RICH­MOND MAYOR FOS­TERS CUL­TURAL HAR­MONY

In a pre­dom­i­nantly Asian city, Mal­colm Brodie finds the right ap­proach for keep­ing growth and pros­per­ity on track

China Daily (Canada) - - ACROSS AMERICAS - By NI­COLE CHOW in Van­cou­ver For China Daily

Mal­colm Brodie has been the Mayor of Rich­mond since 2001, mak­ing him tied for se­cond as the long­est stand­ing mayor in the city’s his­tory.

His se­cret? Since his first elec­tion, Brodie has stayed com­mit­ted to the com­mu­nity, which has re­sponded by hand­ing him six con­sec­u­tive terms.

Be­ing the mayor of a city whose pop­u­la­tion is pre­dom­i­nantly Chi­nese, Brodie has shown his open­ness to di­ver­sity and an abil­ity to cre­ate cul­tural har­mony. Rich­mond has gained a rep­u­ta­tion for be­ing a model for mul­ti­cul­tur­al­ism and a lead­ing force in in­ter­na­tional re­la­tions.

In “our re­la­tion­ships with the Pa­cific Rim coun­tries where we reached out, I think we’ve en­hanced our in­ter­na­tional re­la­tions and our in­ter­na­tional im­age,” he said.

Be­fore be­com­ing Rich­mond’s mayor, Brodie has been Rich­mond’s city coun­cil­lor since 1996 and a prac­tic­ing lawyer. He be­came a res­i­dent of Rich­mond in 1977 and grad­u­ated with a bach­e­lor’s in com­merce and law from the Univer­sity of Bri­tish Columbia.

Brodie has been an ac­tive mem­ber in all stand­ing com­mit­tees of the Rich­mond City Coun­cil, a di­rec­tor of Metro Van­cou­ver, chair of the zero waste com­mit­tee and has been in­volved with the South Coast Bri­tish Columbia Trans­porta­tion Au­thor­ity (Tran­slink) since 2001.

Brodie is es­pe­cially in­volved in en­vi­ron­men­tal and sus­tain­abil­ity is­sues. In 2015, the city re­ceived the sus­tain­able com­mu­nity award from the Fed­er­a­tion of Cana­dian Mu­nic­i­pal­i­ties and the 2015 Cli­mate and En­ergy Ac­tion Award Honourable Men­tion for the Rich­mond Ice Cen­tre pro­ject.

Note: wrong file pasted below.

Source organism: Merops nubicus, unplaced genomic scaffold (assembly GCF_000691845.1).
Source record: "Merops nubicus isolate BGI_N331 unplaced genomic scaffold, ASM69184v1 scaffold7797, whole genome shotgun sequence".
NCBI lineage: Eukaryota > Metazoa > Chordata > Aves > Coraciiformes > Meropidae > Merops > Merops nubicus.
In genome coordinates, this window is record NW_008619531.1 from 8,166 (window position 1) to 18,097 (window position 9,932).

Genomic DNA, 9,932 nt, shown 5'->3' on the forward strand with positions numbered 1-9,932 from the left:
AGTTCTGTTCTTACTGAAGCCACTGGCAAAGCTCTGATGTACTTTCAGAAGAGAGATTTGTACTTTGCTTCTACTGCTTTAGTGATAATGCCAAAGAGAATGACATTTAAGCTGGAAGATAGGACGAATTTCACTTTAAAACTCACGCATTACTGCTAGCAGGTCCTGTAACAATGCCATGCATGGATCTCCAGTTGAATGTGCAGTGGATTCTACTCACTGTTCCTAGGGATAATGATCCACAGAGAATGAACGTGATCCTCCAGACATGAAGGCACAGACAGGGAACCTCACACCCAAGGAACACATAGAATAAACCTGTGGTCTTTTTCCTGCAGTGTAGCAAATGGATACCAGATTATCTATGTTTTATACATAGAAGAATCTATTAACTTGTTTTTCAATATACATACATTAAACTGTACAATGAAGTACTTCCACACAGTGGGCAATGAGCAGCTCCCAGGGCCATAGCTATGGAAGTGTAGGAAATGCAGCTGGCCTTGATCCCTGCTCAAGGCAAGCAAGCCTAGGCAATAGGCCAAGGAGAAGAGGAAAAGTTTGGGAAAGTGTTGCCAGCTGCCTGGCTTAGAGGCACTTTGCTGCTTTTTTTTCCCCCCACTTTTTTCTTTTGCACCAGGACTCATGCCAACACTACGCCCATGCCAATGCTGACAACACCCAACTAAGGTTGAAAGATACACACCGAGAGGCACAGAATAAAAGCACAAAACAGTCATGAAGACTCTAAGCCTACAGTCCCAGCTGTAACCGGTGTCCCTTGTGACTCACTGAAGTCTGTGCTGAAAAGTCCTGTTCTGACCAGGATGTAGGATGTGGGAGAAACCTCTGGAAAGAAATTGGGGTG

Mayor Brodie has also re­ceived a com­mem­o­ra­tive medal for the 125th An­niver­sary of the Con­fed­er­a­tion of Canada in 1992, the Queen El­iz­a­beth II Golden Ju­bilee Medal in 2002.

Dur­ing the 2014 cam­paign, he said: “The city is ei­ther grow­ing in many dif­fer­ent ways or it’s go­ing on a down­hill slope. I be­lieve we have to con­tinue grow­ing and grow with qual­ity of life in mind... to be the most ap­peal­ing, liv­able and well­man­aged com­mu­nity in Canada.”

Over the last few years, Brodie has been in­volved in the con­tro­versy over the use of the English lan­guage on the mostly Chi­nese-lan­guage signs dis­played around Rich­mond. Groups have ex­pressed their con­cerns that the Chi­nese-only signs were not in­clu­sive.

Back in 2013 when the de­bate emerged, Brodie said “we wel­come peo­ple from all over the world to come live in Rich­mond and to set up their busi­nesses in Rich­mond.” Peo­ple should be free to ad­ver­tise to their tar­get au­di­ence. “With a pop­u­la­tion of half of our peo­ple or more

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